When the homeowners first set eyes on a woodsy vacant lot in northwest Austin, they lived just a few blocks away in a house that wasn’t meeting their needs and wasn’t capable of being renovated to fit their desires. To get the home they really wanted — one that would accommodate large gatherings and be a place where their children (and assorted other neighborhood kids) would want to hang out after school — they’d have to start from scratch. And the leafy lot down the street seemed like just the place to begin.
The lot came with eight protected trees that the couple had to work around. For help, they hired architect Stuart Sampley, who works solo, keeps his client list small, and meets with his clients once a week throughout the entire process. “Like a shrink,” he jokes. His magic bullet for these homeowners and the tree-dotted lot? A unique, Z-shaped house that frames the views and provides shade in all the right spots.
“We had to really weave the house between all of those trees,” Sampley says. “And that dictated the layout.”
Interior designer Jennifer Greer Hartmann says that “working with so many beautiful views is different than working with a regular design. You want the view to be the main focus and for everything else to take a backseat to it.”
The homeowners wanted to use color in a way that was sophisticated but also fun. “The orange felt that way to us,” Hartmann says of the dining chairs. “It felt kind of crazy to order 12 orange chairs, but we went for it — and then we repeated the color here and there throughout the house.”
Rivaling the playful chairs for most-favored feature in the dining area is the custom shiplap that clads the walls. Poplar wood was milled to the specifications of true shiplap, primed and sanded to a glasslike smoothness and then painted with five coats of paint, each given the proper time to cure before the next coat was applied — a process that took about eight weeks.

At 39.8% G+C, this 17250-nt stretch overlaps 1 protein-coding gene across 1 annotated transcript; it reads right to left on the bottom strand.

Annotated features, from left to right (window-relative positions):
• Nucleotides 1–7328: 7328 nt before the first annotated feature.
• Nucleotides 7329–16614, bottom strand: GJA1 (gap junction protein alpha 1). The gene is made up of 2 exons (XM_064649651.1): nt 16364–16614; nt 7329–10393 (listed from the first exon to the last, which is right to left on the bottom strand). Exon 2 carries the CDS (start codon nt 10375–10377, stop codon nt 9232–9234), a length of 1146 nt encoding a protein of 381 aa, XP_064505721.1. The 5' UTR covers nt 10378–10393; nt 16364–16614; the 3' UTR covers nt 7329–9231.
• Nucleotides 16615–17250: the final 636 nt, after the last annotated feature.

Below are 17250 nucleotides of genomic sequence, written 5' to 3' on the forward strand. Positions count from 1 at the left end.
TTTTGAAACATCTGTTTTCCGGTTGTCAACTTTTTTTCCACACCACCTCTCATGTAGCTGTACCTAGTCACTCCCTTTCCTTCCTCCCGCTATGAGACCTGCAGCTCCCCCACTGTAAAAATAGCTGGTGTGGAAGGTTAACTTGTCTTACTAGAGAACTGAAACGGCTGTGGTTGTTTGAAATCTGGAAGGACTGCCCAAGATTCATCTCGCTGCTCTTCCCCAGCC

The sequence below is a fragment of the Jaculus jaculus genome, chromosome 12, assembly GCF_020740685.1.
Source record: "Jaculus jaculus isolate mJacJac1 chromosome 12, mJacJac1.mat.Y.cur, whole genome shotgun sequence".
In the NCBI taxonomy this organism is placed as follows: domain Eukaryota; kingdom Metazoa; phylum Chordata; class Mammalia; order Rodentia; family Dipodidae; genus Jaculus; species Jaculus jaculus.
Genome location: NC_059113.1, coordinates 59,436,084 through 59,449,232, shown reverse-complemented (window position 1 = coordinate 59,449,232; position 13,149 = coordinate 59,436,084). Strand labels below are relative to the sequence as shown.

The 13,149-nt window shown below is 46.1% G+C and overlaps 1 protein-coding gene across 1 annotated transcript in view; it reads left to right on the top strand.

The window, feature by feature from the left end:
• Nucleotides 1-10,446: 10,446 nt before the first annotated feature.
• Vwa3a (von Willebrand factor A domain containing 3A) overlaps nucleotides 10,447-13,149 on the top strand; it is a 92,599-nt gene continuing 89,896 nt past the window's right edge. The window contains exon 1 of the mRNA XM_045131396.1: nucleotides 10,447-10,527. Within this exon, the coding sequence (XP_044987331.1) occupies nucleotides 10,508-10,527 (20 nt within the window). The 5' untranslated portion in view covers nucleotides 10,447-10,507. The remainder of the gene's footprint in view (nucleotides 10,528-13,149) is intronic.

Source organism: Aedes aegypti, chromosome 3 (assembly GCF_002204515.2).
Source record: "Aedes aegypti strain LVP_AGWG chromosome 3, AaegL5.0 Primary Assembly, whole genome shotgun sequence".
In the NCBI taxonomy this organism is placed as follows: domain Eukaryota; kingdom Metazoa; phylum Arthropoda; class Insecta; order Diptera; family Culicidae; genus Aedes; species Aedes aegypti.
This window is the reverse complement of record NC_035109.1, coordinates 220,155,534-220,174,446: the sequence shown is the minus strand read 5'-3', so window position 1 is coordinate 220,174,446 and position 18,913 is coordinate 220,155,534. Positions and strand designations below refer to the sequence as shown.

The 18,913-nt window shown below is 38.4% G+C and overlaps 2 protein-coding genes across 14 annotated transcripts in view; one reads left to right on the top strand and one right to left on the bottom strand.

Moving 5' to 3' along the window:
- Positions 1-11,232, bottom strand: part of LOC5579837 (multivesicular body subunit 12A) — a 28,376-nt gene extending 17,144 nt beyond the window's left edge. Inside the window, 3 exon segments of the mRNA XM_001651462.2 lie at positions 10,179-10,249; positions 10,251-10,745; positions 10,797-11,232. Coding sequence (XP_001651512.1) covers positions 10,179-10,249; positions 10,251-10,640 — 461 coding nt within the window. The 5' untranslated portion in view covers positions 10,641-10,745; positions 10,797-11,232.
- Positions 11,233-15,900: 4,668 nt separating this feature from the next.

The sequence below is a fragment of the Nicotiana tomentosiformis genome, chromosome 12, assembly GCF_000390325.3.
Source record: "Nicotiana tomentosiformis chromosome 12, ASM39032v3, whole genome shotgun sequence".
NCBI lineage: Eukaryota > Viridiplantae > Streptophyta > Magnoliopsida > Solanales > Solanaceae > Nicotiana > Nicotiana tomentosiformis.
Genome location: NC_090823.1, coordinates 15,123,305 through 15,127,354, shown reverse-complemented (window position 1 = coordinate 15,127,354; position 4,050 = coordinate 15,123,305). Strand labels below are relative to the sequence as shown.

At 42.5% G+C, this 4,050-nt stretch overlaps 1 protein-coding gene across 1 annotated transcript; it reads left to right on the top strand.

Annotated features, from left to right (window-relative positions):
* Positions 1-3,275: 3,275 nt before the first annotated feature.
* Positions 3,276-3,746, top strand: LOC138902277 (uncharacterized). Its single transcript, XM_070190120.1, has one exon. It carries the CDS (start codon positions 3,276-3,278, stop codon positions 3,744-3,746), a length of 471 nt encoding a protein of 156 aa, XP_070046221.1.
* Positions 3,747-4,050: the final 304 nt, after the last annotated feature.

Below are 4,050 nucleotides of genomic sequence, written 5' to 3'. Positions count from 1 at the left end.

“For some people, the shiplap is the first thing they notice,” Sampley says. “Others never notice it at all.” Such is the nature of something that is at once so stunning and so subtle.
The flooring didn’t take quite as long as the shiplap, but the process was equally painstaking. The white oak planks were laid, left to acclimate, then sanded in place. Before applying the finish, the designers “popped the grain,” a process of rubbing alcohol on the wood to open up the pores (which Sampley likens to prepping your face with warm water before washing it). The end result is a classic, beautiful tone that plays nicely with all the furnishings. “White oak floors are like blue jeans,” Sampley says. “They go with everything.”
The open, fresh feeling continues in the kitchen, where a shiplap-wrapped range hood keeps things subtle and a Basaltina perimeter countertop and Carrara marble island countertop add a bit of elegance.
One of the homeowners’ few demands was that Hartmann incorporate a piece of neon art from Roadhouse Relics, and Hartmann knew immediately where it should go. “You can see the media room as soon as you step into the house, and we thought that the neon sign would really brighten that space and pull you in,” she says.
The media room also houses the family’s piano, so the “Live Music” sign fits perfectly. (Then again, when is a “Live Music” sign ever out of place in Austin?)
In the living room, a custom walnut wall unit with shallow shelves hides essential (but not so pretty) boxes and cables. Deeper shelves mirror the design on the other side of the television, keeping the composition balanced. A pair of Jonathan Adler chairs mimic the cool blue tones from the backyard pool just steps away.
In the master bedroom, Hartmann switched gears from the bold color accents and pursued a more serene palette that focuses on views and relaxation. “The client was actually a little worried at first that the bedroom was going to feel too neutral,” she says. “But the trees outside the windows are really stunning; they provide all the drama you need. When the draperies are closed at night, it is really calming.”
In a city that gets 300 days of sunshine a year, the outdoor spaces must be considered just as carefully as the indoor spaces. There’s no shortage of spots to enjoy the weather on this property. Bar stools, a dining area, three conversation areas (including one around a fire pit), pool lounges — and that’s just in the back of the house.
A defining feature of the outdoor space is the bar area, with its clear cedar soffit, ipe cube, and concrete walls, punctuated by a shot of bright blue and softly framed by the trees that directed the design.